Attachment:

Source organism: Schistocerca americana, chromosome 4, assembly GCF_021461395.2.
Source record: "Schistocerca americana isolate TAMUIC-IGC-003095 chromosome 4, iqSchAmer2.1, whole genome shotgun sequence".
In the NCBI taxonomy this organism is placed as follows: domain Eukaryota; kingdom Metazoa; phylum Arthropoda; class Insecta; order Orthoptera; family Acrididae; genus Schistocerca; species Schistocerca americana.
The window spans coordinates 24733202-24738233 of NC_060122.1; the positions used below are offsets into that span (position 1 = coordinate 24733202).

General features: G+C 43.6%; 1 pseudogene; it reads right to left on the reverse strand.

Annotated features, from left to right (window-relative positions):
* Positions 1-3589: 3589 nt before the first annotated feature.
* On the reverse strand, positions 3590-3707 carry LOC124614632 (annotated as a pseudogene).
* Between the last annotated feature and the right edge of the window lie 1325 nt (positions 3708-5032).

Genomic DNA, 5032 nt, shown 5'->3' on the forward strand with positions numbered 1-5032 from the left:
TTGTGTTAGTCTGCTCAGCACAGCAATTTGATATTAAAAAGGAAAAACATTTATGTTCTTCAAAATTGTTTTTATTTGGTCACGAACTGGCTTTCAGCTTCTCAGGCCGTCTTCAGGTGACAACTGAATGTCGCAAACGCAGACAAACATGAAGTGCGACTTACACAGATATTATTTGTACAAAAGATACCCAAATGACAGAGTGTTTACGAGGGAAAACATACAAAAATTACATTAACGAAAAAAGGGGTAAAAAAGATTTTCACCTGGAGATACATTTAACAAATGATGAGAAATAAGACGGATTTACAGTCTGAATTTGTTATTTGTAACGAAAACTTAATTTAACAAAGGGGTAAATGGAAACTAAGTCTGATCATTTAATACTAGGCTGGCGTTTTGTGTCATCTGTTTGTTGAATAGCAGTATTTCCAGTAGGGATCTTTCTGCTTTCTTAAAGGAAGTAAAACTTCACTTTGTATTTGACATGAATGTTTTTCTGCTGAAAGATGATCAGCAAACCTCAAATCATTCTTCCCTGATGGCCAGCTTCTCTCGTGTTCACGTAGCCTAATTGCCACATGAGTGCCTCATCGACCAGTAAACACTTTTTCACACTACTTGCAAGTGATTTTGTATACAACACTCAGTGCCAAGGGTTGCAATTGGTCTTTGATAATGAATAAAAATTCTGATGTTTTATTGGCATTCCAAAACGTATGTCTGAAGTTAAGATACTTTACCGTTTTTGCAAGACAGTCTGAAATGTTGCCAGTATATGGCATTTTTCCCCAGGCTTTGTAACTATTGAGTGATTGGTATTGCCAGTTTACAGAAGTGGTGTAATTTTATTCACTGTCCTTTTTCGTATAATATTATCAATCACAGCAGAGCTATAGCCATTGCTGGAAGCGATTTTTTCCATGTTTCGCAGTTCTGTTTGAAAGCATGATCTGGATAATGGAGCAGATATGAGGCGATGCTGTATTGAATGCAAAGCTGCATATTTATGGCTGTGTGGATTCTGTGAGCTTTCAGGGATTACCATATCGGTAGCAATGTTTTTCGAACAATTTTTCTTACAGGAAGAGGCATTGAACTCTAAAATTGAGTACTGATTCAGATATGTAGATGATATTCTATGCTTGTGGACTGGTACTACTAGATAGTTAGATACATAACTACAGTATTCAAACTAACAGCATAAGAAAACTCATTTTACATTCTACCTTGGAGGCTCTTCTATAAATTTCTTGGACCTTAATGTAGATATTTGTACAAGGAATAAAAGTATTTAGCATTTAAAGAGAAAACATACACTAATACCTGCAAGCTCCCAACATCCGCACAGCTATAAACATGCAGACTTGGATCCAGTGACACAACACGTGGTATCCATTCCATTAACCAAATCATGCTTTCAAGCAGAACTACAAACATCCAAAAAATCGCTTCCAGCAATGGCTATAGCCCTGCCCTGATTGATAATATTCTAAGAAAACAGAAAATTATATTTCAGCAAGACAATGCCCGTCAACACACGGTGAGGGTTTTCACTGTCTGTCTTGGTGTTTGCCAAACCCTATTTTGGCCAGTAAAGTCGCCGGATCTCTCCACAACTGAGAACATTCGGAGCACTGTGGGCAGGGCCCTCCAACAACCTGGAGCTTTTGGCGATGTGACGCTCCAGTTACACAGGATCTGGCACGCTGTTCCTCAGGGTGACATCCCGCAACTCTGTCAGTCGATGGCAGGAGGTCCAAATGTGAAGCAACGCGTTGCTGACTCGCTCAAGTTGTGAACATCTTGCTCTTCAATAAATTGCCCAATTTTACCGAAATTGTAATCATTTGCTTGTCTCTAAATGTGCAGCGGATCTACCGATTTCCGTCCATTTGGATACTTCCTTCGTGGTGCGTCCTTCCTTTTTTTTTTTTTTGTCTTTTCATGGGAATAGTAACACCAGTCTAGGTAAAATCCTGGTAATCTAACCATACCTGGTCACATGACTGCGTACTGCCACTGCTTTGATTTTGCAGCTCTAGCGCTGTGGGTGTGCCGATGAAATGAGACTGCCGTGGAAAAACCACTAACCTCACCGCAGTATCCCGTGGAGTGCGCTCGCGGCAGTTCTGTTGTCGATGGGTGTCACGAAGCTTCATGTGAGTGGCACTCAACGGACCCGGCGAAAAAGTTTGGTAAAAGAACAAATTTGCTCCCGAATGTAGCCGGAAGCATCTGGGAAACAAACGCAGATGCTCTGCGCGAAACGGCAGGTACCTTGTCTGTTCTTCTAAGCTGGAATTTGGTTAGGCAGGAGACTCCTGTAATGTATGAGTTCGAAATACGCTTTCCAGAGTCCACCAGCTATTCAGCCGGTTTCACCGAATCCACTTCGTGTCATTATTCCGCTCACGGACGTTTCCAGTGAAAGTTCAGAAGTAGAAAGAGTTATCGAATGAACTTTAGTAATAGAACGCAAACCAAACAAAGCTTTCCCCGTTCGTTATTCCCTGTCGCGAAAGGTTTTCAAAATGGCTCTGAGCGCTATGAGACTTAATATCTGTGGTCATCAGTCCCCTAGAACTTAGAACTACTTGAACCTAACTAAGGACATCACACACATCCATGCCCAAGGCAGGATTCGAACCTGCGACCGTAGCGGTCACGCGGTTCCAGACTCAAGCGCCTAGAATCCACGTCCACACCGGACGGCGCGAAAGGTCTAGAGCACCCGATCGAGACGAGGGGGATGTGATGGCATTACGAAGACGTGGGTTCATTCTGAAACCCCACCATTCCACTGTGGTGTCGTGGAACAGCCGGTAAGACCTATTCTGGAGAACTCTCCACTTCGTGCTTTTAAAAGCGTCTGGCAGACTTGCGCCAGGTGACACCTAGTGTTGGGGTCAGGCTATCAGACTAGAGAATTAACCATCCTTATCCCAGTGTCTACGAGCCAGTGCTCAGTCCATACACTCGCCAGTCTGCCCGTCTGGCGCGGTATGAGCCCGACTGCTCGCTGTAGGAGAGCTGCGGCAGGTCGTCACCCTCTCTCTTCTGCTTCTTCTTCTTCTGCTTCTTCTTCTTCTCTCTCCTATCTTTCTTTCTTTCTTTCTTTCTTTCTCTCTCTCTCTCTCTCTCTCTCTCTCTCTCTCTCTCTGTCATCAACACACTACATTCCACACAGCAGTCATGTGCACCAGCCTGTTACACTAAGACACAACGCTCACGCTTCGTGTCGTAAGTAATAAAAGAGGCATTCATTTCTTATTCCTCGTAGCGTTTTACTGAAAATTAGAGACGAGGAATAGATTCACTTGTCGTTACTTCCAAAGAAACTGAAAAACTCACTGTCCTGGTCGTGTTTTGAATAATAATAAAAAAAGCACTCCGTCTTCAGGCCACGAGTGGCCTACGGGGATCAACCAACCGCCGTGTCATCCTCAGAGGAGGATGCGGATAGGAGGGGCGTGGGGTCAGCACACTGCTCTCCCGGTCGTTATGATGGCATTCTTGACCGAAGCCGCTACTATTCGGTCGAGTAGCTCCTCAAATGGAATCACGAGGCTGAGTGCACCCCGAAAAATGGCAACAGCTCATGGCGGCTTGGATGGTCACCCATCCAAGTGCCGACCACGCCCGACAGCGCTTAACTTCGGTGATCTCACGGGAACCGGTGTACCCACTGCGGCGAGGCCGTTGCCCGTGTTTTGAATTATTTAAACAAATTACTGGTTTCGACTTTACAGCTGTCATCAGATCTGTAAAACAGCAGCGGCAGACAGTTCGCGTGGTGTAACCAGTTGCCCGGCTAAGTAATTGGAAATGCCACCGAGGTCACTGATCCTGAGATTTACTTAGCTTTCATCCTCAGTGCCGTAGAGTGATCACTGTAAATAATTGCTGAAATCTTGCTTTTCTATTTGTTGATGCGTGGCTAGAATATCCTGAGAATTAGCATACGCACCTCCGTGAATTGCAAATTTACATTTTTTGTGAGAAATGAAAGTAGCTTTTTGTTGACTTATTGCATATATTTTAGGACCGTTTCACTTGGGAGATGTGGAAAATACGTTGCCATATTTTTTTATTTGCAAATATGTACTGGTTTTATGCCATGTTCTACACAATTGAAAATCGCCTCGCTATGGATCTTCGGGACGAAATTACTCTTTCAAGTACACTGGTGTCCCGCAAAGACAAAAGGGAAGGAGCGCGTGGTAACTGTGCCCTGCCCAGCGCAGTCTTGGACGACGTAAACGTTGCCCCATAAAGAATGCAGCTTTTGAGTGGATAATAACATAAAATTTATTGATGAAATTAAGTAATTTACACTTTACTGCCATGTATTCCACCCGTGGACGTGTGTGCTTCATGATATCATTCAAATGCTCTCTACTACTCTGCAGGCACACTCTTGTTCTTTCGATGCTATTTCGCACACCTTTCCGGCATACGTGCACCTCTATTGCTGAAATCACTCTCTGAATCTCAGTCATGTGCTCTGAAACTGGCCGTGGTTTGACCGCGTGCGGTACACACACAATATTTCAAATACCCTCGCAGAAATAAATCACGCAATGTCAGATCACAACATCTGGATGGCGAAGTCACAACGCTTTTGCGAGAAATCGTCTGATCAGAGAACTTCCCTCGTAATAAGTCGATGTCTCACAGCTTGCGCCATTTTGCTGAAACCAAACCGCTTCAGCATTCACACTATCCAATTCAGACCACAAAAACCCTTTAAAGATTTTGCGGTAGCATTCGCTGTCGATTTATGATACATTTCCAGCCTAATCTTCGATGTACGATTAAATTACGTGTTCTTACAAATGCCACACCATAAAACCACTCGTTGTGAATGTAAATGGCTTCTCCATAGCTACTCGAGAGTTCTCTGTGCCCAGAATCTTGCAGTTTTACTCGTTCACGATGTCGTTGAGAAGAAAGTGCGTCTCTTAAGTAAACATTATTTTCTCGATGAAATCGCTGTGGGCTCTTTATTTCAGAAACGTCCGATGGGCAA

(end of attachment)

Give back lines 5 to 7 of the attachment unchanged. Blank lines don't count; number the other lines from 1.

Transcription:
General features: G+C 43.6%; 1 pseudogene; it reads right to left on the reverse strand.

Annotated features, from left to right (window-relative positions):
* Positions 1-3589: 3589 nt before the first annotated feature.